These men know nothing of that, though. Of all the stories of the fae, they know only the haziest outlines, old tales told by campfire for so long that they were little more than a vague echo of what they once were. They do not know my title, let alone my history.
They know only what they see, and I know what they see. My appearance is a matter of choice, as it is for all the elder fae, the Sidhe and the Tylwyth Teg and all the álfar. The masks we show the world are more a matter of preference than any sort of necessity.
Most prefer beauty, delicacy, artistry. I choose a more…direct approach, with blunt features and crude clothing that makes no pretense of beauty. In its own way, this is as much a statement of power as any artistry I could display. Taken in conjunction with my position, it’s a way of saying that I can afford not to care what the Courts think of me.
There aren’t many who would say that. But then, who exists to punish me for my impudence any longer? The first generation is dead or gone now. The second, those of them who still exist, are mostly withdrawn into worlds of their own making. The third…even if they wished to oppose me, they could not. I’m older than most of them, and I was trained by Math when the world was young. Next to that, there are few powers on this earth that can matter.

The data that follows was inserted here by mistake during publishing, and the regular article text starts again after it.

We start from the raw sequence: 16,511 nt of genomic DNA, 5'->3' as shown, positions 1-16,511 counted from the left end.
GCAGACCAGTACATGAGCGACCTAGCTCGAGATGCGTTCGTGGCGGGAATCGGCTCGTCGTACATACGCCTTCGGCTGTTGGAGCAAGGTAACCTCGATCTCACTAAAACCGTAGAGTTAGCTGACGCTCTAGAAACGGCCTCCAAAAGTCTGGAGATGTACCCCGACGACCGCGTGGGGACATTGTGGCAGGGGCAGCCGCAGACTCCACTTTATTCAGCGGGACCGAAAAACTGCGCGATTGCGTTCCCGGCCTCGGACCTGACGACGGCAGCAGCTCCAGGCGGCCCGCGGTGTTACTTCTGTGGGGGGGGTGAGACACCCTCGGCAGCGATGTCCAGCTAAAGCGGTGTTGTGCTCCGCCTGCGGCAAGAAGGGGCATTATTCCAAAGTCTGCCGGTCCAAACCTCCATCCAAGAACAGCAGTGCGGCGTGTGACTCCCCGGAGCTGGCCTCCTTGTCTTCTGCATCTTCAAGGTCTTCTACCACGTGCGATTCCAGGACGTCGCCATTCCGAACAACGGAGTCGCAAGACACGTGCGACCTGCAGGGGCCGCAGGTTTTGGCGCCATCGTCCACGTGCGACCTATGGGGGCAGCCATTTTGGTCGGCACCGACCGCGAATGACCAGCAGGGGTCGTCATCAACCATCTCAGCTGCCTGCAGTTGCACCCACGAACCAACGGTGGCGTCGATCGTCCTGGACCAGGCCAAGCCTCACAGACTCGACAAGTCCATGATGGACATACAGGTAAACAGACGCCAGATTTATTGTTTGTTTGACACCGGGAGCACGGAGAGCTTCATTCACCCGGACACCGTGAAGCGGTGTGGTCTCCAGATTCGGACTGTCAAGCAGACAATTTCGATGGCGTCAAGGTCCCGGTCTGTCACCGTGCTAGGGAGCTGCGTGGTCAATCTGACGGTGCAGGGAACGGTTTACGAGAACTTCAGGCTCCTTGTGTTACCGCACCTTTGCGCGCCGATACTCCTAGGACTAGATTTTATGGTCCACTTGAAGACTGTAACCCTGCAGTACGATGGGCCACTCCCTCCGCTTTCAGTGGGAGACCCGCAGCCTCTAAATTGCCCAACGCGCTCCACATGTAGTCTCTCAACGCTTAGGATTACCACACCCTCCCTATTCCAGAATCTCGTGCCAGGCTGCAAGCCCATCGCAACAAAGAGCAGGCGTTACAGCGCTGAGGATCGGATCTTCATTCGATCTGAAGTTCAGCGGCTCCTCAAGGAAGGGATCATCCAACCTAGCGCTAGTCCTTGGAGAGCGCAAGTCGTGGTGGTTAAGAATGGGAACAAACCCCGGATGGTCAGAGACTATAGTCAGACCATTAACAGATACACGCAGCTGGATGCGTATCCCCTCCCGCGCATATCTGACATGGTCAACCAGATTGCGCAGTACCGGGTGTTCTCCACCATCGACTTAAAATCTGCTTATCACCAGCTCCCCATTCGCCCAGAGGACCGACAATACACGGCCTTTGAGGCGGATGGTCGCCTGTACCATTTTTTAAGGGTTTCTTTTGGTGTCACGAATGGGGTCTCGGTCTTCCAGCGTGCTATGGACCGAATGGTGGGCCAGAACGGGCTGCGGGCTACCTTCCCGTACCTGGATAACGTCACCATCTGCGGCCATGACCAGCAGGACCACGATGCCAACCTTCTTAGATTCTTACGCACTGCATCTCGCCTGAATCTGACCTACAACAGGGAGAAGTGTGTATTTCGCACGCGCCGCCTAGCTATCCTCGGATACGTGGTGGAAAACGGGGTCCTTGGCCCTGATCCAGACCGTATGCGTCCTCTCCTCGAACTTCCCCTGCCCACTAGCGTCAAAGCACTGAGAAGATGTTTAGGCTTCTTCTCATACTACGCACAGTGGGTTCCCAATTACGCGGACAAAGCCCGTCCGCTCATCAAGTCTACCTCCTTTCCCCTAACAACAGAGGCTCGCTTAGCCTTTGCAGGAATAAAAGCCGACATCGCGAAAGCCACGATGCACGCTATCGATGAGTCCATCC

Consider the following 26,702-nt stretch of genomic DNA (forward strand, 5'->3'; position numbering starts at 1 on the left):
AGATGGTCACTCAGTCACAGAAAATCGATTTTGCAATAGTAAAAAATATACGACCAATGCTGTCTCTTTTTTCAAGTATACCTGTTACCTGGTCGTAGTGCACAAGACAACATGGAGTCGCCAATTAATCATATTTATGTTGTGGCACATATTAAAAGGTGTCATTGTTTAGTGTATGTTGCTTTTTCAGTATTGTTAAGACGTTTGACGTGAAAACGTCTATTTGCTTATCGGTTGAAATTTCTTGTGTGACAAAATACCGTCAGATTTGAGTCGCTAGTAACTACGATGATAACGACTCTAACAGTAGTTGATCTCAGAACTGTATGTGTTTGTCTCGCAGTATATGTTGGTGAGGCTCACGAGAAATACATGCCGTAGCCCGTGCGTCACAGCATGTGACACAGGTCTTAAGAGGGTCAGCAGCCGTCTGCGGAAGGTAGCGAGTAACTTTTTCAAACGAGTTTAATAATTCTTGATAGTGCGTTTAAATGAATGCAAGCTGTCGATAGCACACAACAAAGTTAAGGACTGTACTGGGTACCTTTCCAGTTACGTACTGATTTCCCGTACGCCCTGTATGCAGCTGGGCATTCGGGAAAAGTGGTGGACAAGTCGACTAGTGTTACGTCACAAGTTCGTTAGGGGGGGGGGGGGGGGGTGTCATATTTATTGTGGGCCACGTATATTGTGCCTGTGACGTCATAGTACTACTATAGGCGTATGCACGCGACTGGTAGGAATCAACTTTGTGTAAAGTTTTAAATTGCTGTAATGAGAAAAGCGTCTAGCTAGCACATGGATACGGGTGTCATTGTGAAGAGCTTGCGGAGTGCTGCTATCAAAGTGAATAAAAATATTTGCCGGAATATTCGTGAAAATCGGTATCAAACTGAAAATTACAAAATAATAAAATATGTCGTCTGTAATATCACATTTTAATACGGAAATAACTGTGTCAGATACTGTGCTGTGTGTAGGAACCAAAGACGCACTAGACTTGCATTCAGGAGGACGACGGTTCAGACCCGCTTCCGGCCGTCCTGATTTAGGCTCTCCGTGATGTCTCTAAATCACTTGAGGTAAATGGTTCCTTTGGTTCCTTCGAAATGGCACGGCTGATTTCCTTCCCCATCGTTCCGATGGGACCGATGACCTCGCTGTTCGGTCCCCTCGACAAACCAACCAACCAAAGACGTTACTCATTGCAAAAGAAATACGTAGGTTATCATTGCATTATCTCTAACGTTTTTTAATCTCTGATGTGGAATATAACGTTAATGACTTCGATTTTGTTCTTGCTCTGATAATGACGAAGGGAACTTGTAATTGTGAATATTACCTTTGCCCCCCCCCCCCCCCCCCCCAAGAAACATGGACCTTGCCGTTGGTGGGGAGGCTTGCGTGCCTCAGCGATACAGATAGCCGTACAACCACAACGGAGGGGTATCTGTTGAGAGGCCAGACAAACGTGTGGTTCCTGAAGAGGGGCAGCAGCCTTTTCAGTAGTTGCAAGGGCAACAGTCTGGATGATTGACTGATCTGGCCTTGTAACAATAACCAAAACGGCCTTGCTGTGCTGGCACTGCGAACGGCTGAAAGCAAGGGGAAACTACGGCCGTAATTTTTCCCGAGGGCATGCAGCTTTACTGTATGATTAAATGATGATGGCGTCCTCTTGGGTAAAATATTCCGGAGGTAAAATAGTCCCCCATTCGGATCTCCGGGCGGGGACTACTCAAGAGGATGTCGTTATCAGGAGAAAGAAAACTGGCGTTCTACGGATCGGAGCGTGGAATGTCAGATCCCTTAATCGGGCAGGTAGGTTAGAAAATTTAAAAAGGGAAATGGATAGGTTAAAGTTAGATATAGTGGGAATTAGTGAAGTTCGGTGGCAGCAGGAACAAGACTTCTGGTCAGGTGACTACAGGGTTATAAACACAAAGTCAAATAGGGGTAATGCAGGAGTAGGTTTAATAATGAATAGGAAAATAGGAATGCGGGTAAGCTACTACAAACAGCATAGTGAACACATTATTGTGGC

To these men, I was none of that. I was merely a creature of the fae, since while my features were blunt and ugly, they were still those which the various Courts had chosen for themselves. And I was in their way.
Their leader made an effort to be polite. “Get out of the road,” he said to me, his voice husky. They’d been a day on the road now, with little water.
I regarded him calmly, with a slight smile. “They’re close behind you,” I said.
“All the more reason for us to not stop,” he said.
“It won’t be enough,” I said, with perfect confidence. “Their horses are fresh, and yours are not. It seems the hunt is nearly at its end.”
He saw that I wasn’t moving, and pulled his horse up short. The animal stopped, grateful for any excuse to rest. The man riding her glared at me, and in those dark eyes I saw a glimmer of the fire that had brought him to my attention. When he spoke, his voice was quiet and deadly serious. “If you think that I’m going to lay down and die, you’re sadly mistaken.”